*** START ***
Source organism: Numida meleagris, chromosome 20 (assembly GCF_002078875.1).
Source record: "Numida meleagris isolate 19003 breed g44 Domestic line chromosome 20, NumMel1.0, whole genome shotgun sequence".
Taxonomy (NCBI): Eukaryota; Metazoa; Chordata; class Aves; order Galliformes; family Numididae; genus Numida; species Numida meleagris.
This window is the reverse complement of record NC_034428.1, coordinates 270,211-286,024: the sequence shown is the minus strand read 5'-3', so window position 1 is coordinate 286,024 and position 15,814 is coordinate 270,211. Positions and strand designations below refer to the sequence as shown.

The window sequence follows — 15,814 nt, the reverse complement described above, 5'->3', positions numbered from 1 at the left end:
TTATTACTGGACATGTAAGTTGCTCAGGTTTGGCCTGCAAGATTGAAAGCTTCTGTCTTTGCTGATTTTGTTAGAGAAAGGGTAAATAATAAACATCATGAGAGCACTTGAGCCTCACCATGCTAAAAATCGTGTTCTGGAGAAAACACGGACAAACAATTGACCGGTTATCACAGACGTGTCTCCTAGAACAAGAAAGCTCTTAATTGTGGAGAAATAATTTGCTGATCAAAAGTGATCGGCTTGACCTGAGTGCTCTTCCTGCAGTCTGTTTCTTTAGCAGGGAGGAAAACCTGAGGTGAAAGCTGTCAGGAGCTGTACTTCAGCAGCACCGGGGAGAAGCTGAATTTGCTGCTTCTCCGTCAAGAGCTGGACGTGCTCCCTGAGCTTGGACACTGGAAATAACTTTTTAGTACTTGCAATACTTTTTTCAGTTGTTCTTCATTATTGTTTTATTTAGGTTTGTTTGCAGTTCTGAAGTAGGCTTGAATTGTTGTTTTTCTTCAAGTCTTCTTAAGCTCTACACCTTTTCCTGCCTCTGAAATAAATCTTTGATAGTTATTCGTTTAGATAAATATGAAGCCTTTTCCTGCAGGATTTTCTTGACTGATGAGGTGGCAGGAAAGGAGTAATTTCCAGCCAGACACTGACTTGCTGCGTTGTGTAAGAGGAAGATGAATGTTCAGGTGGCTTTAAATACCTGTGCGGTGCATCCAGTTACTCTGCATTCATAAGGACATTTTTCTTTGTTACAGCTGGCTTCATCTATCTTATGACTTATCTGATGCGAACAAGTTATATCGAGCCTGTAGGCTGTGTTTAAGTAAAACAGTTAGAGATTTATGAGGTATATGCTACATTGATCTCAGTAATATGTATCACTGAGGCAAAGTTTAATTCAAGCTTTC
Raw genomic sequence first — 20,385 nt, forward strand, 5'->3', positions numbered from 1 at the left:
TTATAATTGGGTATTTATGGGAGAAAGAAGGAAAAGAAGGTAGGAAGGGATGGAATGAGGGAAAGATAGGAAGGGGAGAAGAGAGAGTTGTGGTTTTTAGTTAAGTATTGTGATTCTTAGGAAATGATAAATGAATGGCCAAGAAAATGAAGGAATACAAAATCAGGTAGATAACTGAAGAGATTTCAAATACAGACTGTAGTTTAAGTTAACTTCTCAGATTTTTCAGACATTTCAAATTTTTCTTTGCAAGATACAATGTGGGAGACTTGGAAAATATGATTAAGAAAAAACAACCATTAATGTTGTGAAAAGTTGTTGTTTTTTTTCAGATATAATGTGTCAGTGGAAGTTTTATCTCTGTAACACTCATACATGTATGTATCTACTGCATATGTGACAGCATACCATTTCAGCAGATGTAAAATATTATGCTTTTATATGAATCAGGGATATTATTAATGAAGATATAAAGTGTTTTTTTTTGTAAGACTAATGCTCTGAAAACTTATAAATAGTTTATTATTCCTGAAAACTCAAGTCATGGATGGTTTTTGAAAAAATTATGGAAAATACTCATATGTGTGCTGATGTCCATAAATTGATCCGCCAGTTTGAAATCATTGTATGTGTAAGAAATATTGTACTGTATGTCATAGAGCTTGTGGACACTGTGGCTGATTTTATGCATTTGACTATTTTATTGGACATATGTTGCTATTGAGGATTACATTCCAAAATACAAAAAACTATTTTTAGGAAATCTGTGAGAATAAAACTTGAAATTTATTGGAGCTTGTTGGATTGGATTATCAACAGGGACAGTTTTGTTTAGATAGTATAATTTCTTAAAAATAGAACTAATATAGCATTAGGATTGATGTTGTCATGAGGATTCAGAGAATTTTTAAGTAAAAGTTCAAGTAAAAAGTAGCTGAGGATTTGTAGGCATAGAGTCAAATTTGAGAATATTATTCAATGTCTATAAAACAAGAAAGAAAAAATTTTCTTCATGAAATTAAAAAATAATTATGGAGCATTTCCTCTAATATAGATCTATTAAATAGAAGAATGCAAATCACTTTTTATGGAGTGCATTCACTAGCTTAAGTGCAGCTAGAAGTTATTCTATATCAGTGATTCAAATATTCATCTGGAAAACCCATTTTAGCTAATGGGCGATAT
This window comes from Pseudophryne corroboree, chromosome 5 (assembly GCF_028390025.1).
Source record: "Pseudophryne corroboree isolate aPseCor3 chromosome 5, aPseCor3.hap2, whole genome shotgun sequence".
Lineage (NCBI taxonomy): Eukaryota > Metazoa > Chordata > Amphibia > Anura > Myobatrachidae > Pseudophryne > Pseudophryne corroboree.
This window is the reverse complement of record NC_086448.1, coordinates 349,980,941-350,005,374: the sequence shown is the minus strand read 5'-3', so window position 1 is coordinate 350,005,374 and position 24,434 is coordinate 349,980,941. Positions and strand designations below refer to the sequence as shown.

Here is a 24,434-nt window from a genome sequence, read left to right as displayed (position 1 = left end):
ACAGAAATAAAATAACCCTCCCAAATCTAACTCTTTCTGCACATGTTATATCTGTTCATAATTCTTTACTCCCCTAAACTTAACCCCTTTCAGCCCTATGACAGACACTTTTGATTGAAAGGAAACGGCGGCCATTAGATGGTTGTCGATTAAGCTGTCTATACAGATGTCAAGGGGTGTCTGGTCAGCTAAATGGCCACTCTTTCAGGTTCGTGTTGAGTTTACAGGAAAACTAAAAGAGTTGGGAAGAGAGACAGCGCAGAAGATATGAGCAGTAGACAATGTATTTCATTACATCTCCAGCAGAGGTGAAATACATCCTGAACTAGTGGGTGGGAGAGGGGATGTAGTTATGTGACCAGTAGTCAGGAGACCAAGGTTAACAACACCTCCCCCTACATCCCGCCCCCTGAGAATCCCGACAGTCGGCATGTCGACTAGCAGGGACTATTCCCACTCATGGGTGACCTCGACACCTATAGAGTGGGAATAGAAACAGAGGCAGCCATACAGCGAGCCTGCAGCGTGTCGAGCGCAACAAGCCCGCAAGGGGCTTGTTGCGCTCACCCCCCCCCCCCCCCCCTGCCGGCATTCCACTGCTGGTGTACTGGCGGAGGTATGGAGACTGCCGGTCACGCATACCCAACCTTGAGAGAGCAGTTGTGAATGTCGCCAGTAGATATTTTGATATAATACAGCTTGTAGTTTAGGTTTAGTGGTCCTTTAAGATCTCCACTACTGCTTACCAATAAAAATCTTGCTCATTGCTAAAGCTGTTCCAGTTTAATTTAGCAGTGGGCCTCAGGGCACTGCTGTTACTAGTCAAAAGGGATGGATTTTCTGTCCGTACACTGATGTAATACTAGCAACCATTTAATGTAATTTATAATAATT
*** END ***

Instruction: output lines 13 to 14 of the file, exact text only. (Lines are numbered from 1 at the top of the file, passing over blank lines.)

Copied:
Here is a 24,434-nt window from a genome sequence, read left to right as displayed (position 1 = left end):
ACAGAAATAAAATAACCCTCCCAAATCTAACTCTTTCTGCACATGTTATATCTGTTCATAATTCTTTACTCCCCTAAACTTAACCCCTTTCAGCCCTATGACAGACACTTTTGATTGAAAGGAAACGGCGGCCATTAGATGGTTGTCGATTAAGCTGTCTATACAGATGTCAAGGGGTGTCTGGTCAGCTAAATGGCCACTCTTTCAGGTTCGTGTTGAGTTTACAGGAAAACTAAAAGAGTTGGGAAGAGAGACAGCGCAGAAGATATGAGCAGTAGACAATGTATTTCATTACATCTCCAGCAGAGGTGAAATACATCCTGAACTAGTGGGTGGGAGAGGGGATGTAGTTATGTGACCAGTAGTCAGGAGACCAAGGTTAACAACACCTCCCCCTACATCCCGCCCCCTGAGAATCCCGACAGTCGGCATGTCGACTAGCAGGGACTATTCCCACTCATGGGTGACCTCGACACCTATAGAGTGGGAATAGAAACAGAGGCAGCCATACAGCGAGCCTGCAGCGTGTCGAGCGCAACAAGCCCGCAAGGGGCTTGTTGCGCTCACCCCCCCCCCCCCCCCCTGCCGGCATTCCACTGCTGGTGTACTGGCGGAGGTATGGAGACTGCCGGTCACGCATACCCAACCTTGAGAGAGCAGTTGTGAATGTCGCCAGTAGATATTTTGATATAATACAGCTTGTAGTTTAGGTTTAGTGGTCCTTTAAGATCTCCACTACTGCTTACCAATAAAAATCTTGCTCATTGCTAAAGCTGTTCCAGTTTAATTTAGCAGTGGGCCTCAGGGCACTGCTGTTACTAGTCAAAAGGGATGGATTTTCTGTCCGTACACTGATGTAATACTAGCAACCATTTAATGTAATTTATAATAATT